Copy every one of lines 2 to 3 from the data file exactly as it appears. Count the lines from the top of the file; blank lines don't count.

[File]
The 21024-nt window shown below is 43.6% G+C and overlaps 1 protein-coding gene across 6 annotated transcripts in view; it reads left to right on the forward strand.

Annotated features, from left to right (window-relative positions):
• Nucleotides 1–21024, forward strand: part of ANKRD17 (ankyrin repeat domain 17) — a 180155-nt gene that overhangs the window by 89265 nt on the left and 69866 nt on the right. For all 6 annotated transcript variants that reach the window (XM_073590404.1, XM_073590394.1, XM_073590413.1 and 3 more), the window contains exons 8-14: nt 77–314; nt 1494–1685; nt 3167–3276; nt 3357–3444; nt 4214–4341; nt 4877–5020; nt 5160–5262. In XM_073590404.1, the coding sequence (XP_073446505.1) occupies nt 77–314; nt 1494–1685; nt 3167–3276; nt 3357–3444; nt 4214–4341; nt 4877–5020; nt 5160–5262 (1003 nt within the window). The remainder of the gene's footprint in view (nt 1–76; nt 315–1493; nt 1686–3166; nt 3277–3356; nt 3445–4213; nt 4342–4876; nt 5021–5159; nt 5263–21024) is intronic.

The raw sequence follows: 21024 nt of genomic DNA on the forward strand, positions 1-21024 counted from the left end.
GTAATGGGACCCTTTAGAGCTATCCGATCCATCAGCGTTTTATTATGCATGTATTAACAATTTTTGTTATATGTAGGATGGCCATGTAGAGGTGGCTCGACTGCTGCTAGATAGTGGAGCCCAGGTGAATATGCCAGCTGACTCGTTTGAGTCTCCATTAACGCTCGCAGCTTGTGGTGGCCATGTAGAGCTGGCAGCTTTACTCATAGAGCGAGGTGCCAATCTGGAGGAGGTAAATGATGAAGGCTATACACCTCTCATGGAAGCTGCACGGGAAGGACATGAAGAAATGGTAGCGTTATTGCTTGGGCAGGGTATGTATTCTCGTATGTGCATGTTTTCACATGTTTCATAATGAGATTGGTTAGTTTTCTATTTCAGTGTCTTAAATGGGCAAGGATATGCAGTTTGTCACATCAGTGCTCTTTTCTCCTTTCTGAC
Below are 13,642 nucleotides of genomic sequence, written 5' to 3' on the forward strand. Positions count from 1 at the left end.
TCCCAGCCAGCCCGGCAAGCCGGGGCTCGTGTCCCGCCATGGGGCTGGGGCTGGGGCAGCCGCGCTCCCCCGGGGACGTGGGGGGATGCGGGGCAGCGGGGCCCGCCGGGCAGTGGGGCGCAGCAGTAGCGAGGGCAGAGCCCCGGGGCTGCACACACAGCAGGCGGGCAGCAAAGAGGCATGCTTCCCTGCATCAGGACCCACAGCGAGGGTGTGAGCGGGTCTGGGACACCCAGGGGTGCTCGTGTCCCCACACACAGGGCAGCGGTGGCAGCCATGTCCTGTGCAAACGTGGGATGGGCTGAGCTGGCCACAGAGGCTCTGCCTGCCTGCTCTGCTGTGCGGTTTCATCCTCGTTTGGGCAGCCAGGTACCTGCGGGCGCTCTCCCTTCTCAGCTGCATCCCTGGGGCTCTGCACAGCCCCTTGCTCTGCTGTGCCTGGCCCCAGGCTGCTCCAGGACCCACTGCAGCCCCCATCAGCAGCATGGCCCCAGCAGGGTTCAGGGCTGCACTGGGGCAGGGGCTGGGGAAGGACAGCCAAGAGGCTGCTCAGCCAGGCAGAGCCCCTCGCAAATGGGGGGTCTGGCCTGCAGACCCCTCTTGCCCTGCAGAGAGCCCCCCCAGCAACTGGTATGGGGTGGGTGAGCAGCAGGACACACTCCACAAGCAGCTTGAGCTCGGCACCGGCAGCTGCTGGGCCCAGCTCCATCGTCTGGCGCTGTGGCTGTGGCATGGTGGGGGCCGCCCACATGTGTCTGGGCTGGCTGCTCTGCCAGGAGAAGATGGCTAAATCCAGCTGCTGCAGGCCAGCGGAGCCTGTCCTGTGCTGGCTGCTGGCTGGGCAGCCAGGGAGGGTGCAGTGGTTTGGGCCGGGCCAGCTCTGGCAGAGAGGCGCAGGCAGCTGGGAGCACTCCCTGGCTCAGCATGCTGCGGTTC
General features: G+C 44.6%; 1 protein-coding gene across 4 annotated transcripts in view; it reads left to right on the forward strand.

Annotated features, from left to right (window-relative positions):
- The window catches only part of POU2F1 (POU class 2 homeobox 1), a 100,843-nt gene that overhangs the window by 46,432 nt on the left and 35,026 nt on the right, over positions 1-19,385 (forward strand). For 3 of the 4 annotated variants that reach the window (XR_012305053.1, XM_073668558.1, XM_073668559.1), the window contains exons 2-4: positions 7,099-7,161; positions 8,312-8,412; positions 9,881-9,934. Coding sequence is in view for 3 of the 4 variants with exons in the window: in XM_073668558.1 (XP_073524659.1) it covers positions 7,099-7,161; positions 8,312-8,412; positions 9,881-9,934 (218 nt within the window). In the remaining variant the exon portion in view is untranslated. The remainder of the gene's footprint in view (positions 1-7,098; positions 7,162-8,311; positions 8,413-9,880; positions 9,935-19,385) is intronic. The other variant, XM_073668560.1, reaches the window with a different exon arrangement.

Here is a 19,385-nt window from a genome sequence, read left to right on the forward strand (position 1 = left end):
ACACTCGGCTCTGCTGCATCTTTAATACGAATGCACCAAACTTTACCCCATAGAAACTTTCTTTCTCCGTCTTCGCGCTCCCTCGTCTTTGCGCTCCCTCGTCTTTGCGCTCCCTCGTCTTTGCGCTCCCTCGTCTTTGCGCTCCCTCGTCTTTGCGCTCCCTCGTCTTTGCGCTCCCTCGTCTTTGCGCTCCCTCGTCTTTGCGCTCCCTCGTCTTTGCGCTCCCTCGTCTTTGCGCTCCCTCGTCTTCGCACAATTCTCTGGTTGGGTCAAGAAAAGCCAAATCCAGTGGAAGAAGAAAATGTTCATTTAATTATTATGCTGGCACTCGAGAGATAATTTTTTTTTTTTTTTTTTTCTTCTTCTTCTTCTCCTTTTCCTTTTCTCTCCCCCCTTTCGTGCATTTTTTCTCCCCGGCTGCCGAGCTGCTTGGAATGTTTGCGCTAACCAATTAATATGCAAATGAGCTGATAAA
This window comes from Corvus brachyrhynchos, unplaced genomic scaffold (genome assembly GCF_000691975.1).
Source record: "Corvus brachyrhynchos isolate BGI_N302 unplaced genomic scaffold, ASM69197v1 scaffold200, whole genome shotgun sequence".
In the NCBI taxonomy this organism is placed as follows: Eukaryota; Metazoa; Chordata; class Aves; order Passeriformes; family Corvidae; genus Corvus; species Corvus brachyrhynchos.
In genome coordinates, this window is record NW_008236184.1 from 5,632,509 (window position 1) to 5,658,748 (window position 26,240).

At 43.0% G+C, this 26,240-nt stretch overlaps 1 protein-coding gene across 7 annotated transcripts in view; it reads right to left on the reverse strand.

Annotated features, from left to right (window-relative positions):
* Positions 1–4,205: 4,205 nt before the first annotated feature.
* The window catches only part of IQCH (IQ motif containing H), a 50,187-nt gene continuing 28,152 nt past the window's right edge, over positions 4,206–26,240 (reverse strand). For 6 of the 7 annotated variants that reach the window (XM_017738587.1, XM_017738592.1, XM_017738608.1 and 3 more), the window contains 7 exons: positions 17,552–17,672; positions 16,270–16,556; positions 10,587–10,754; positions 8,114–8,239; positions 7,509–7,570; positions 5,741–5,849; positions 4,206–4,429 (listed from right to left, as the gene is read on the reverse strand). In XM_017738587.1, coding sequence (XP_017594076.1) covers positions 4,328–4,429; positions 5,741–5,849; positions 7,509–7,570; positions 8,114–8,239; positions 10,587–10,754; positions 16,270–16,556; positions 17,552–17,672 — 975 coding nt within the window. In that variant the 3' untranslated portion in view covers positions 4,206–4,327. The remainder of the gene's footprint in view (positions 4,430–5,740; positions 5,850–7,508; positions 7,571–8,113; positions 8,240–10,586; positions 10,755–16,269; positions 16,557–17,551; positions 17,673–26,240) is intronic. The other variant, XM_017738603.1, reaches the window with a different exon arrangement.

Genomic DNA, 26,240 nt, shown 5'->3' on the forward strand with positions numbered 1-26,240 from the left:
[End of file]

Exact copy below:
Annotated features, from left to right (window-relative positions):
• Nucleotides 1–21024, forward strand: part of ANKRD17 (ankyrin repeat domain 17) — a 180155-nt gene that overhangs the window by 89265 nt on the left and 69866 nt on the right. For all 6 annotated transcript variants that reach the window (XM_073590404.1, XM_073590394.1, XM_073590413.1 and 3 more), the window contains exons 8-14: nt 77–314; nt 1494–1685; nt 3167–3276; nt 3357–3444; nt 4214–4341; nt 4877–5020; nt 5160–5262. In XM_073590404.1, the coding sequence (XP_073446505.1) occupies nt 77–314; nt 1494–1685; nt 3167–3276; nt 3357–3444; nt 4214–4341; nt 4877–5020; nt 5160–5262 (1003 nt within the window). The remainder of the gene's footprint in view (nt 1–76; nt 315–1493; nt 1686–3166; nt 3277–3356; nt 3445–4213; nt 4342–4876; nt 5021–5159; nt 5263–21024) is intronic.